Ria Tabacco Mar, JD

Ria Tabacco Mar, JD

Ria Tabacco Mar (she/her) is the Director of the ACLU's Women's Rights Project. Previously, she was an attorney with the ACLU's Lesbian Gay Bisexual Transgender & HIV Project, where she led the ACLU's team in Masterpiece Cakeshop, Ltd. v. Colorado Civil Rights Commission. In the case, a same-sex couple was refused a wedding cake because they are gay. Ria is a frequent commentator on gender justice issues and has been recognized on The Root 100 annual list of the most influential African Americans ages 25 to 45 and as one of the Best LGBT Lawyers Under 40 by the National LGBT Bar Association.


Jennifer L. Morgan, PhD

Jennifer L. Morgan, PhD

Jennifer L. Morgan is Professor of History in the department of Social and Cultural Analysis at New York University where she also serves as Chair. She is the author of "Laboring Women: Gender and Reproduction in the Making of New World Slavery" (University of Pennsylvania Press, 2004) and the co-editor of "Connexions: Histories of Race and Sex in America" (University of Illinois Press, 2016). Her research examines the intersections of gender and race in the Black Atlantic world. Her newest work, "Reckoning with Slavery: Gender, Kinship and Capitalism in the Early Black Atlantic" considers colonial numeracy, racism and the rise of the trans-Atlantic Slave Trade in the seventeenth-century English Atlantic world and is forthcoming in Spring, 2021 with Duke University Press.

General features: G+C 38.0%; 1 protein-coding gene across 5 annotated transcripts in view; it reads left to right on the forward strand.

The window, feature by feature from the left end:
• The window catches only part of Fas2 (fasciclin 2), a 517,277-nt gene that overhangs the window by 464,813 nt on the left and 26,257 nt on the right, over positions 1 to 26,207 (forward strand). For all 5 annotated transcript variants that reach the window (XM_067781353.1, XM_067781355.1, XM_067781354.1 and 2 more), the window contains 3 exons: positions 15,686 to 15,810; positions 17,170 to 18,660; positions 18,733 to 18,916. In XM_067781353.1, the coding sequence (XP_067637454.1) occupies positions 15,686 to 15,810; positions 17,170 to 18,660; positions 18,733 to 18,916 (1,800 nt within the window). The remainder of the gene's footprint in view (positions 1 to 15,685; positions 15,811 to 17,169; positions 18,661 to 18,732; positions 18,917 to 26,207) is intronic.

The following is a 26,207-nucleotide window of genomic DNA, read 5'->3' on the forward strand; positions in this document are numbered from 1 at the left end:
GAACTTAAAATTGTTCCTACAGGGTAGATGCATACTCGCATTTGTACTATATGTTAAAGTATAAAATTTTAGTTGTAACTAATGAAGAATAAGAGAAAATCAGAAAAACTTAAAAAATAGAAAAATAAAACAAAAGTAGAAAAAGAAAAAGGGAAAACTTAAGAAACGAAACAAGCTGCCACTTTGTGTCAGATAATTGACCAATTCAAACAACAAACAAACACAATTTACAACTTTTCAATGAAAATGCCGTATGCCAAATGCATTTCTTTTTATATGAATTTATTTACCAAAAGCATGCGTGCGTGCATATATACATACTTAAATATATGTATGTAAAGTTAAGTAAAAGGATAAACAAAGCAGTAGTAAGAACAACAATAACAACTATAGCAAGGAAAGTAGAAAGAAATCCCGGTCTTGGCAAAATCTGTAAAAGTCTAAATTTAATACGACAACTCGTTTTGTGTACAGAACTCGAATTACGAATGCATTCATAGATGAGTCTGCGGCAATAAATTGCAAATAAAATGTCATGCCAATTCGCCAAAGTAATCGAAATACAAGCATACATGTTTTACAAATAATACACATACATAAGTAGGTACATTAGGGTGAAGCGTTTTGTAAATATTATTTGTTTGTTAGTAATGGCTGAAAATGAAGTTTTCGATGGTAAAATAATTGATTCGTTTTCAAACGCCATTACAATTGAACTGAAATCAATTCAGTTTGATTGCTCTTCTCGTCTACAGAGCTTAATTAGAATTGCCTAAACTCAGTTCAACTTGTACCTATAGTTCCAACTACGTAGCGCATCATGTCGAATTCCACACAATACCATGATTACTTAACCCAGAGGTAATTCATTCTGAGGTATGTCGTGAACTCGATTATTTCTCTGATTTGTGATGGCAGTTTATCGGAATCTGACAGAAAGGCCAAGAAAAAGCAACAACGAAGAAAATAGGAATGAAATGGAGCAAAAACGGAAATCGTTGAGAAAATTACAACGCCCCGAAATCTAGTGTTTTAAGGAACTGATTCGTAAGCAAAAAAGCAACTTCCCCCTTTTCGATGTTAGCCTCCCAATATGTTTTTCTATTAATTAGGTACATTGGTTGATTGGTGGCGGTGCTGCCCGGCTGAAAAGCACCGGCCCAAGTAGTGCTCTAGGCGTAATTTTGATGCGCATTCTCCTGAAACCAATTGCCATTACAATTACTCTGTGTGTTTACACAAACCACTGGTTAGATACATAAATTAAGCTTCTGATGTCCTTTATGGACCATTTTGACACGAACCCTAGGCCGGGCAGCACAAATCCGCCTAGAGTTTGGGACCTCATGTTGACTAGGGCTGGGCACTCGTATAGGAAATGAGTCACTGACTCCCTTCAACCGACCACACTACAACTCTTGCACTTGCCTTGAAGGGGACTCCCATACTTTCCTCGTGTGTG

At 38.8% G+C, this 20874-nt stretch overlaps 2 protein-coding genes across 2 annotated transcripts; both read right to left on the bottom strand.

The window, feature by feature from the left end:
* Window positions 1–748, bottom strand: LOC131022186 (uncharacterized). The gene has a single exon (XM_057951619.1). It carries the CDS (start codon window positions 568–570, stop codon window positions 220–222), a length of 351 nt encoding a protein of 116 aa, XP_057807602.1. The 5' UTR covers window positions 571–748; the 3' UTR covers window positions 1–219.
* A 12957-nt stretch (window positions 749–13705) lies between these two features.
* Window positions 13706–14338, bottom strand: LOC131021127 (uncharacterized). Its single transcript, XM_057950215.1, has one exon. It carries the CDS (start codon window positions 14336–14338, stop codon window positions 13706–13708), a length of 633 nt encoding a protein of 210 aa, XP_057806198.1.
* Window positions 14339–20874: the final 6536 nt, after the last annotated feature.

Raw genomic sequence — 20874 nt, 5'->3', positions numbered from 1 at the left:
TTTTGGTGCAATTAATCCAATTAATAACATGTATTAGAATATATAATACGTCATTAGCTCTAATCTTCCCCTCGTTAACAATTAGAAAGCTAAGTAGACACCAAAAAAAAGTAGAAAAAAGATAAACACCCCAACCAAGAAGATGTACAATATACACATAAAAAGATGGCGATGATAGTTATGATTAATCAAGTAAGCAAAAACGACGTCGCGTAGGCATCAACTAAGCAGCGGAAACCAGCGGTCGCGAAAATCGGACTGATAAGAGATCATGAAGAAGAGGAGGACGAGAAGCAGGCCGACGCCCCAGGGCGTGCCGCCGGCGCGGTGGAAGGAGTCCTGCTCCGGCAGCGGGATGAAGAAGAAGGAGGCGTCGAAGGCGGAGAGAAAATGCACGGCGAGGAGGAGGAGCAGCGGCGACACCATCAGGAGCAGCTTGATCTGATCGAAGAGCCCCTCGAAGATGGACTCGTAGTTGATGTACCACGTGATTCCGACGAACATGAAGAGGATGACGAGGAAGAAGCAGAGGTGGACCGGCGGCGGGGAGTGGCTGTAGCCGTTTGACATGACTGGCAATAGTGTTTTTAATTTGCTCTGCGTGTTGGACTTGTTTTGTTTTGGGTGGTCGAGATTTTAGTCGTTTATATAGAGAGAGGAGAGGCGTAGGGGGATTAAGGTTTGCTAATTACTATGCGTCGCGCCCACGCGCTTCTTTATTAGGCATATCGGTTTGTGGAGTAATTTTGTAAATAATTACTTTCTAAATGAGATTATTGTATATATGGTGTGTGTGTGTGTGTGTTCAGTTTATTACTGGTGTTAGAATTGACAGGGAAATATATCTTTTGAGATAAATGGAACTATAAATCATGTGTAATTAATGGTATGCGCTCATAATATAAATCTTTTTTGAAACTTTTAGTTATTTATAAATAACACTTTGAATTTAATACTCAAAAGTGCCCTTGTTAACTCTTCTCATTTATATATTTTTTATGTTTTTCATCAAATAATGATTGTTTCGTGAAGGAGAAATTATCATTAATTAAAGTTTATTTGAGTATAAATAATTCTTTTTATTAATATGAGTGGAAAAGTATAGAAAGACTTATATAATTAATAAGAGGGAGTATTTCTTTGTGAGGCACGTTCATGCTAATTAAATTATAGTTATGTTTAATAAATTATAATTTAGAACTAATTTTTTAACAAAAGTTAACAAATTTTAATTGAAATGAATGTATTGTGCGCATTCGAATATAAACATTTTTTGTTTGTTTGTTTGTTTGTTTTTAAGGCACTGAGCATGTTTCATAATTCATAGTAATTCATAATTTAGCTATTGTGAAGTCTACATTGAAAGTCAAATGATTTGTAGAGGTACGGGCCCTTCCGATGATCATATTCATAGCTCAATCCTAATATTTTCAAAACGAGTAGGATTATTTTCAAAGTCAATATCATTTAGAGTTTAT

Her recent journal articles include "Partus Sequitur Ventrem: Law, Race, and Reproduction in Colonial Slavery," in Small Axe; "Accounting for 'The Most Excruciating Torment': Trans-Atlantic Passages" in History of the Present; and "Archives and Histories of Racial Capitalism" in Social Text. In addition to her archival work as a historian, Morgan has published a range of essays on race, gender, and the process of "doing history." Most notably, "Experiencing Black Feminism" in Deborah Gray White's edited volume "Telling Histories: Black Women Historians in the Ivory Tower" (2007). Pregnancy Justice was introduced to Professor Morgan by her father, John Morgan, a drug policy reformer and leader in research and writing regarding the effects of criminalized drugs.


Karen Sauvigné

Karen Sauvigné

Karen Sauvigné is a pioneer in the fight against sexual harassment in employment. While on the Cornell University faculty in the mid-1970s, she was part of a team that organized a “Speak-Out” in Ithaca, a kind of public consciousness raising against sexual exploitation at work. To give the phenomenon a name, they coined the term “Sexual Harassment in the Workplace.” She and her colleagues at Cornell gave voice to women whose previous experience had no expression.

Ms. Sauvigné has served as Director of Education in the Department of Geriatrics and Palliative Care at Mount Sinai and is co-author of several landmark publications on geriatrics competencies for medical trainees. Before going to Mount Sinai, she held faculty and management positions at Cornell, CUNY Law School, John Jay College, and Baruch College.

Until 2016 she chaired the board of Callen-Lorde Community Health. Ms. Sauvigné has also taught Leadership, Organizational Development and Strategic Management as graduate faculty at Baruch College, CUNY. In addition, she has served as Executive Director of the Legacy Foundation, was on the founding team at CUNY Law School, and has served on the Boards of the Asian American Legal Defense Fund, the Public Interest Law Foundation, San Simeon Health and Nursing Center, and Cornell’s Institute for Women and Work, as well as NYC’s LGBT swim team, where she ran operations for Gay Games Swimming in 1994. Karen currently serves as Chair of the Grants Committee for the North Fork Women for Women Fund.